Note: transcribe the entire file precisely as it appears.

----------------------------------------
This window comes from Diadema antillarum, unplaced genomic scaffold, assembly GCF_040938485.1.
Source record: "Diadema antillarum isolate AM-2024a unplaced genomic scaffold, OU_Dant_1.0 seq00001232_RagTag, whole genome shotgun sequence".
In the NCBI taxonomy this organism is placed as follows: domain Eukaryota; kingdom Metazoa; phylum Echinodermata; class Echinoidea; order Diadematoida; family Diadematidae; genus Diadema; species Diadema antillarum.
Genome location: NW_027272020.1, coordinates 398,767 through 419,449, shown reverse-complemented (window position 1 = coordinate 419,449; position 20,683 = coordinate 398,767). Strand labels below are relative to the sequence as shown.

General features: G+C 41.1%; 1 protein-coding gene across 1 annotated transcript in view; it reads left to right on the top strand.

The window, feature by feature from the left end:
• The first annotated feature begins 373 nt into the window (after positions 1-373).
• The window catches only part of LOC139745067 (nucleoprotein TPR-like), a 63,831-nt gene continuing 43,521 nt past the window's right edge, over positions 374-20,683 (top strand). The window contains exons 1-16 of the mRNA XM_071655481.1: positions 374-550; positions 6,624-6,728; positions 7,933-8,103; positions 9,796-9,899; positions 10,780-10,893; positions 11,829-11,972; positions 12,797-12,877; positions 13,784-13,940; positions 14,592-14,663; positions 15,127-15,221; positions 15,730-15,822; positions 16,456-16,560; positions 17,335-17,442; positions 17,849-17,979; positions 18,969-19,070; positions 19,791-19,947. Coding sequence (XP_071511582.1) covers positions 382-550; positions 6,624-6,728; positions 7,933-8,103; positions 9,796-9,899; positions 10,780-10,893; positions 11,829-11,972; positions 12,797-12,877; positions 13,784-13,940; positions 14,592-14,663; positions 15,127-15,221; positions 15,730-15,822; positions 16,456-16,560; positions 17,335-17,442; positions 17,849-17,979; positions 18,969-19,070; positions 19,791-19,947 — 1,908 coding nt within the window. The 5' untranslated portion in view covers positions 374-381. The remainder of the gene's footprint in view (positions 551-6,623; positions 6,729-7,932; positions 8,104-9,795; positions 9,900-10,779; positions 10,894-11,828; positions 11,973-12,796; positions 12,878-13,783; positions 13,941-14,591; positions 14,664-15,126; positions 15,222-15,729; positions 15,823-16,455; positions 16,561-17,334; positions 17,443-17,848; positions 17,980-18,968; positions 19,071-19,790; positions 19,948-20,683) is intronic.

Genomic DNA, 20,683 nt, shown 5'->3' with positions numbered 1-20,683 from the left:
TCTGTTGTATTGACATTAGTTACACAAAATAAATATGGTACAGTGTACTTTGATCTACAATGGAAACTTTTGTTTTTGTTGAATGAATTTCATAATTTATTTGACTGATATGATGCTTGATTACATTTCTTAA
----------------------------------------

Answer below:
This window comes from Diadema antillarum, unplaced genomic scaffold, assembly GCF_040938485.1.
Source record: "Diadema antillarum isolate AM-2024a unplaced genomic scaffold, OU_Dant_1.0 seq00001232_RagTag, whole genome shotgun sequence".
In the NCBI taxonomy this organism is placed as follows: domain Eukaryota; kingdom Metazoa; phylum Echinodermata; class Echinoidea; order Diadematoida; family Diadematidae; genus Diadema; species Diadema antillarum.
Genome location: NW_027272020.1, coordinates 398,767 through 419,449, shown reverse-complemented (window position 1 = coordinate 419,449; position 20,683 = coordinate 398,767). Strand labels below are relative to the sequence as shown.

General features: G+C 41.1%; 1 protein-coding gene across 1 annotated transcript in view; it reads left to right on the top strand.

The window, feature by feature from the left end:
• The first annotated feature begins 373 nt into the window (after positions 1-373).
• The window catches only part of LOC139745067 (nucleoprotein TPR-like), a 63,831-nt gene continuing 43,521 nt past the window's right edge, over positions 374-20,683 (top strand). The window contains exons 1-16 of the mRNA XM_071655481.1: positions 374-550; positions 6,624-6,728; positions 7,933-8,103; positions 9,796-9,899; positions 10,780-10,893; positions 11,829-11,972; positions 12,797-12,877; positions 13,784-13,940; positions 14,592-14,663; positions 15,127-15,221; positions 15,730-15,822; positions 16,456-16,560; positions 17,335-17,442; positions 17,849-17,979; positions 18,969-19,070; positions 19,791-19,947. Coding sequence (XP_071511582.1) covers positions 382-550; positions 6,624-6,728; positions 7,933-8,103; positions 9,796-9,899; positions 10,780-10,893; positions 11,829-11,972; positions 12,797-12,877; positions 13,784-13,940; positions 14,592-14,663; positions 15,127-15,221; positions 15,730-15,822; positions 16,456-16,560; positions 17,335-17,442; positions 17,849-17,979; positions 18,969-19,070; positions 19,791-19,947 — 1,908 coding nt within the window. The 5' untranslated portion in view covers positions 374-381. The remainder of the gene's footprint in view (positions 551-6,623; positions 6,729-7,932; positions 8,104-9,795; positions 9,900-10,779; positions 10,894-11,828; positions 11,973-12,796; positions 12,878-13,783; positions 13,941-14,591; positions 14,664-15,126; positions 15,222-15,729; positions 15,823-16,455; positions 16,561-17,334; positions 17,443-17,848; positions 17,980-18,968; positions 19,071-19,790; positions 19,948-20,683) is intronic.

Genomic DNA, 20,683 nt, shown 5'->3' with positions numbered 1-20,683 from the left:
TCTGTTGTATTGACATTAGTTACACAAAATAAATATGGTACAGTGTACTTTGATCTACAATGGAAACTTTTGTTTTTGTTGAATGAATTTCATAATTTATTTGACTGATATGATGCTTGATTACATTTCTTAA